Lake District: Ullock Pike, Longside Edge, Skiddaw, Carl Side and Dodd

21 May 2012

After parking in the Dodd Wood (Mirehouse) car park on the eastern side of Bassenthwaite Lake, we walked north through the wood towards the Ravenstone Hotel

Parts of the forest were very dark, particularly as I was wearing sunglasses in anticipation of a sunny day.

George leads the way, suggesting that we need to turn off the level path here and head upwards. Given the options, George always selects a route which heads up, and one which heads through a gate. On this occasion he is right as we are at the point where the public footpath comes up from the hotel to the left and heads for the open fell.

Gradually gaining height on the open fell

Looking back along that path from a bit higher, with a view of pretty much all of Bassenthwaite Lake with the north-western fells beyond it.

We soon gain the ridge proper. The curving ridge, incorporating Ullock Pike and Long Side, will take us up to Carl Side Col in the centre, from where we ascend to the highest point of the walk, Skiddaw, centre-left. We'll then return to the col, visit the summit of Carl Side which forms the last part of the ridge we are on at the moment, and then descend back to the forest, visiting the summit of Dodd on our way.

Looking back along the ridge, with Binsey in the distance.

A little rocky ascent, with George waiting for me in the sunshine

On Ullock Pike, with the wonderful views over the summit of Dodd (centre right) to Derwent Water and the array of high fells in the central and western Lake District. This view accompanied us for much of the rest of the walk, and though a fraction hazy was a wonderful companion.

I'm in a long-sleeved tee-shirt (later on changed to a short-sleeved tee) on this warm day. George is gently panting but he had plenty of water and remained full of energy. Behind him is the grey screes of Skiddaw's western side, with the path from Carl Side col to its summit ridge just visible running up from the right.

From Long Side, a look along the spectacular valley of Southerndale, with Scotland on the other side of the sea.

Carl Side Tarn looked very inviting on a warm day, and I decided this would be a good spot for lunch later.

From the tarn and col, the path up Skiddaw. Many maps show a path up the shoulder itself, but there was nothing to be seen from a distance, and it is clear that almost everyone now uses the route we'd chosen, which emerges at the middle summit on the ridge.

The path is steep and a little loose underfoot - not a problem in ascent but making descent a little tricky

The middle summit, looking to the southern, with Skiddaw Little Man beyond on the left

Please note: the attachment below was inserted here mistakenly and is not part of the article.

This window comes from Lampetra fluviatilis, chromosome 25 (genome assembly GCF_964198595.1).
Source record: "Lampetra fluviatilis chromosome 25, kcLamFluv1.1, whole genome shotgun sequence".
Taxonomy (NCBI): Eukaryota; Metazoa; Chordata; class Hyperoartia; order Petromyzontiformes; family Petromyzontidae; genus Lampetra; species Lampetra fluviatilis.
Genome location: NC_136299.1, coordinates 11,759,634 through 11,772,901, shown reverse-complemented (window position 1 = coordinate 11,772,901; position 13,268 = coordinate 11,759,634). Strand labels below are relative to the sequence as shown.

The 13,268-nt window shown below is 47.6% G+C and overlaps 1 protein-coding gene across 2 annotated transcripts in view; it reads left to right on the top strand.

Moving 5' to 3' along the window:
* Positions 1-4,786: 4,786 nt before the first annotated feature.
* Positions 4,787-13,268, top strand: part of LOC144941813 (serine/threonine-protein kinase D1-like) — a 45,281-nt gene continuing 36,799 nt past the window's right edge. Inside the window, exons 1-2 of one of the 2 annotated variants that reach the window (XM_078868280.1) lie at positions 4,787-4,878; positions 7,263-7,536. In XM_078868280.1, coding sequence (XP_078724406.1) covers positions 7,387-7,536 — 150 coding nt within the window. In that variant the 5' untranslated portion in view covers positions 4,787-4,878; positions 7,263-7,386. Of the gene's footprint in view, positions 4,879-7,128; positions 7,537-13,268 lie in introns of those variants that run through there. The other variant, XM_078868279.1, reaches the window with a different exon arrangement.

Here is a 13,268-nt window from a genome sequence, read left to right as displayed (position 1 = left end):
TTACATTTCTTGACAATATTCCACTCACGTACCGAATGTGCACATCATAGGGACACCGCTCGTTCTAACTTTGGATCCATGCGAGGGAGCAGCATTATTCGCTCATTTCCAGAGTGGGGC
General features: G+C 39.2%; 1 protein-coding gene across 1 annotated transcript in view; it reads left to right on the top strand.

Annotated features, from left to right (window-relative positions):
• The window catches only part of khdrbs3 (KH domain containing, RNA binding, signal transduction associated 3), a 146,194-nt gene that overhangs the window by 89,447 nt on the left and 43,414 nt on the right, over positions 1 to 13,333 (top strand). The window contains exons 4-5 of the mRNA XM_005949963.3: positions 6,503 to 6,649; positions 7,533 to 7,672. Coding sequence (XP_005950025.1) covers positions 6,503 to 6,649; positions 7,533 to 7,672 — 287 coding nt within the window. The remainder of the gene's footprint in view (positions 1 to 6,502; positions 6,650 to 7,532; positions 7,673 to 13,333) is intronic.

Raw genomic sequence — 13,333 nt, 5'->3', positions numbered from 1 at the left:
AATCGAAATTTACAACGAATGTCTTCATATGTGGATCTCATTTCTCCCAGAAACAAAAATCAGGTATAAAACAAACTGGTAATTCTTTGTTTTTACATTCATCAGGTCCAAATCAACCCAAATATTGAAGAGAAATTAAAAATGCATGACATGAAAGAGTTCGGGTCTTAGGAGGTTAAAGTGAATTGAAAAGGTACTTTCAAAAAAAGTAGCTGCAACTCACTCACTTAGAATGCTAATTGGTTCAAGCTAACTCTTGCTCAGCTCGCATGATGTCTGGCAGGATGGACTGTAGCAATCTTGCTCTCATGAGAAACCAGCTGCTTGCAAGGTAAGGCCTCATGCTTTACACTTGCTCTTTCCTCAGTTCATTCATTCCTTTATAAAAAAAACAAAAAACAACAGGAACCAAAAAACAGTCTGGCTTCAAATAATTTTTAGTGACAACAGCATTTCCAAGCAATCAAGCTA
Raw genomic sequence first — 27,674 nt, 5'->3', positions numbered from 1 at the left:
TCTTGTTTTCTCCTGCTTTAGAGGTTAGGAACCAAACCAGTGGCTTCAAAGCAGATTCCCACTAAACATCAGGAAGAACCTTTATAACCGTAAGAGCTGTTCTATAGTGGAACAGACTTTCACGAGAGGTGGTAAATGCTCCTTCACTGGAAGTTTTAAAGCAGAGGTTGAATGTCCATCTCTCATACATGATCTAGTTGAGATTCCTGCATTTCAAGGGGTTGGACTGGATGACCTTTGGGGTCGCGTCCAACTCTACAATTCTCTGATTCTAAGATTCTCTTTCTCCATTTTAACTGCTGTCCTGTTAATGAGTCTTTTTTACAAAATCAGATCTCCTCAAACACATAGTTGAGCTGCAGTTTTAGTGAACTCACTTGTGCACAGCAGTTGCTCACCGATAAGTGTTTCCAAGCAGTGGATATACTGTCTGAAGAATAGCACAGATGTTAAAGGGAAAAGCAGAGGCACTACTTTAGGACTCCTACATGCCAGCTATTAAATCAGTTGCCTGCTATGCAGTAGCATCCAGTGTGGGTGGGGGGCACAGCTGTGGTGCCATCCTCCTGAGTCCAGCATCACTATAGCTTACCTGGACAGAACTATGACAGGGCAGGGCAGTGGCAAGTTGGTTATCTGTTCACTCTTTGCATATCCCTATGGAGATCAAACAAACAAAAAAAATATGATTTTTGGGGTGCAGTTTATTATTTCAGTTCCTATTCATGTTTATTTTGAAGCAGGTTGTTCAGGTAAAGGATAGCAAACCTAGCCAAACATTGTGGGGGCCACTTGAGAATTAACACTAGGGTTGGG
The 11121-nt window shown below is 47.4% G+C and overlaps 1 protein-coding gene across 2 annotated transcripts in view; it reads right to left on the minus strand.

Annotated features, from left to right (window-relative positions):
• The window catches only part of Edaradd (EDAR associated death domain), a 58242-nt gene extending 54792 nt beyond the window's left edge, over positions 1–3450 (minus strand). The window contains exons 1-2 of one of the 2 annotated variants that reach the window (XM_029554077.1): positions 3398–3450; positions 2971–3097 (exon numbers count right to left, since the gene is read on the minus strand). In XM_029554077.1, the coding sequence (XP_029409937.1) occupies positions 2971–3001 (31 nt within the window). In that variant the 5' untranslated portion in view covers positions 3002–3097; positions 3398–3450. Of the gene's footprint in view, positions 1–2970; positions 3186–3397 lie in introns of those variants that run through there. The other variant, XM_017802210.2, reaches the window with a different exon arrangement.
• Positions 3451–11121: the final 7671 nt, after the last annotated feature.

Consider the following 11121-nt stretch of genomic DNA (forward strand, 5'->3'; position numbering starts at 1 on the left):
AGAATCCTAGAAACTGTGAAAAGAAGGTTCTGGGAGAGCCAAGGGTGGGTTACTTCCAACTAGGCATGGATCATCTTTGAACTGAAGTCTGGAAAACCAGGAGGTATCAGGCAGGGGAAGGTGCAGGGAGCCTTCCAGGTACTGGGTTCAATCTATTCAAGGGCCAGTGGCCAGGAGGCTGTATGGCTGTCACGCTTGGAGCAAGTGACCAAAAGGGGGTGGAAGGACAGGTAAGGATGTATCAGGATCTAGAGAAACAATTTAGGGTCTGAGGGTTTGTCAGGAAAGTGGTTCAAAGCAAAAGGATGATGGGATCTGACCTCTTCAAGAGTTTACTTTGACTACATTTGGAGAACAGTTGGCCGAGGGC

Looking to the famous saddleback of Blencathra

The view to the northern, and highest, summit, which we visited next.

And finally the view from the southern summit, returning once more to that glorious prospect over Derwent Water and the array of high fells

The descent back towards Carl Side, with yesterday's Grasmoor in the centre of the more distant fells. With my Microspikes on, the steep descent wasn't difficult - they really do make such a difference on a steep route, and I've now used them more on this sort of terrain than I have on snow and ice (when they are also invaluable).

After lunch by Carlside Tarn, it was a short hop over the summit of Carl Side, George and I posing as we begin the descent

The long descent is broken by this patch of white stones, known as White Stones.

 Our route turns right here and heads towards Dodd, seen here

From the col between Carl Side and Dodd, a forestry track takes us to this winding path up to the summit of Dodd.

The view from the summit of Dodd

Descending through Dodd Wood back to the car. George was quite warm by now, and trotted quickly between patches of shade. Back at the car park and tea-rooms, I finished off the walk with a nice ice-cream as England beat the West Indies in the first test from Lord's.

It's always easier to say when the weather is good, but today's was a superb walk. The view to Derwent Water and the high central and western fells was one that I didn't tire of, and one which the slow climb up the ridge kept in front of me for some time, with more views on the descent from Skiddaw and from Carl Side, and then the delightful little Dodd to finish wrap up a glorious walk. It was almost a shame it wasn't longer, but it gave me chance to have a rest before going out in the evening and finding a quiet spot  above the Duddon Valley to sit and read for an hour - wonderful.

Total distance 13.0 km and 1051 metres of ascent in 6 hours 5 mins



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Unless otherwise stated, all images copyright (c) Stephen and Lucy Dawson